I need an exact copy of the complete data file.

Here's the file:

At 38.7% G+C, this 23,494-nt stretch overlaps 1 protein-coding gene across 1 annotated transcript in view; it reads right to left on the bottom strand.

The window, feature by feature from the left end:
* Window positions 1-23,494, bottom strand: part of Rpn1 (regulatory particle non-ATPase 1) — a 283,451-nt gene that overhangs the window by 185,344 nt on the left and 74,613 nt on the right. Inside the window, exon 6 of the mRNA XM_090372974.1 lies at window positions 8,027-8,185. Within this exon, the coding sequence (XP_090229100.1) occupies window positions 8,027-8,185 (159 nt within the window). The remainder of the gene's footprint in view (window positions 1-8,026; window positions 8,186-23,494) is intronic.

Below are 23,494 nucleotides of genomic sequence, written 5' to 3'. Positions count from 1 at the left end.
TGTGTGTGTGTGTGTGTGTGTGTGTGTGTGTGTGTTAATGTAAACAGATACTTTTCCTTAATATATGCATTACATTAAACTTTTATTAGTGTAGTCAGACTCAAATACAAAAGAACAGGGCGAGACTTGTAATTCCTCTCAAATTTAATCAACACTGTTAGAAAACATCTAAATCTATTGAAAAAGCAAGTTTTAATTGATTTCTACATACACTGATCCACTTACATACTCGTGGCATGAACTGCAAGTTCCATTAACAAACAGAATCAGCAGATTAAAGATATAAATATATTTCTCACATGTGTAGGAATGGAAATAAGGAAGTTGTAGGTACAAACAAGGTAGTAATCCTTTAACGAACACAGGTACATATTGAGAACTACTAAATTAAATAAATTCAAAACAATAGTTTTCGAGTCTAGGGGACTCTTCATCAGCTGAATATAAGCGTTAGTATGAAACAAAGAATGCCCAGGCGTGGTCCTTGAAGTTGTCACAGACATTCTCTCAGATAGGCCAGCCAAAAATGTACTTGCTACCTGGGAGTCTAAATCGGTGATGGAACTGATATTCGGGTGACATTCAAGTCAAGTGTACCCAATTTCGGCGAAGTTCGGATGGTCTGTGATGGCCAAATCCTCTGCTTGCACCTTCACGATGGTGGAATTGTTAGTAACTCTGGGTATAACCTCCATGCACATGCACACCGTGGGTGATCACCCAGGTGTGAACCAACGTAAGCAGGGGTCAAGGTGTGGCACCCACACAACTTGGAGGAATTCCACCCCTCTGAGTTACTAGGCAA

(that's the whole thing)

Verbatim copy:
At 38.7% G+C, this 23,494-nt stretch overlaps 1 protein-coding gene across 1 annotated transcript in view; it reads right to left on the bottom strand.

The window, feature by feature from the left end:
* Window positions 1-23,494, bottom strand: part of Rpn1 (regulatory particle non-ATPase 1) — a 283,451-nt gene that overhangs the window by 185,344 nt on the left and 74,613 nt on the right. Inside the window, exon 6 of the mRNA XM_090372974.1 lies at window positions 8,027-8,185. Within this exon, the coding sequence (XP_090229100.1) occupies window positions 8,027-8,185 (159 nt within the window). The remainder of the gene's footprint in view (window positions 1-8,026; window positions 8,186-23,494) is intronic.

Below are 23,494 nucleotides of genomic sequence, written 5' to 3'. Positions count from 1 at the left end.
TGTGTGTGTGTGTGTGTGTGTGTGTGTGTGTGTGTTAATGTAAACAGATACTTTTCCTTAATATATGCATTACATTAAACTTTTATTAGTGTAGTCAGACTCAAATACAAAAGAACAGGGCGAGACTTGTAATTCCTCTCAAATTTAATCAACACTGTTAGAAAACATCTAAATCTATTGAAAAAGCAAGTTTTAATTGATTTCTACATACACTGATCCACTTACATACTCGTGGCATGAACTGCAAGTTCCATTAACAAACAGAATCAGCAGATTAAAGATATAAATATATTTCTCACATGTGTAGGAATGGAAATAAGGAAGTTGTAGGTACAAACAAGGTAGTAATCCTTTAACGAACACAGGTACATATTGAGAACTACTAAATTAAATAAATTCAAAACAATAGTTTTCGAGTCTAGGGGACTCTTCATCAGCTGAATATAAGCGTTAGTATGAAACAAAGAATGCCCAGGCGTGGTCCTTGAAGTTGTCACAGACATTCTCTCAGATAGGCCAGCCAAAAATGTACTTGCTACCTGGGAGTCTAAATCGGTGATGGAACTGATATTCGGGTGACATTCAAGTCAAGTGTACCCAATTTCGGCGAAGTTCGGATGGTCTGTGATGGCCAAATCCTCTGCTTGCACCTTCACGATGGTGGAATTGTTAGTAACTCTGGGTATAACCTCCATGCACATGCACACCGTGGGTGATCACCCAGGTGTGAACCAACGTAAGCAGGGGTCAAGGTGTGGCACCCACACAACTTGGAGGAATTCCACCCCTCTGAGTTACTAGGCAA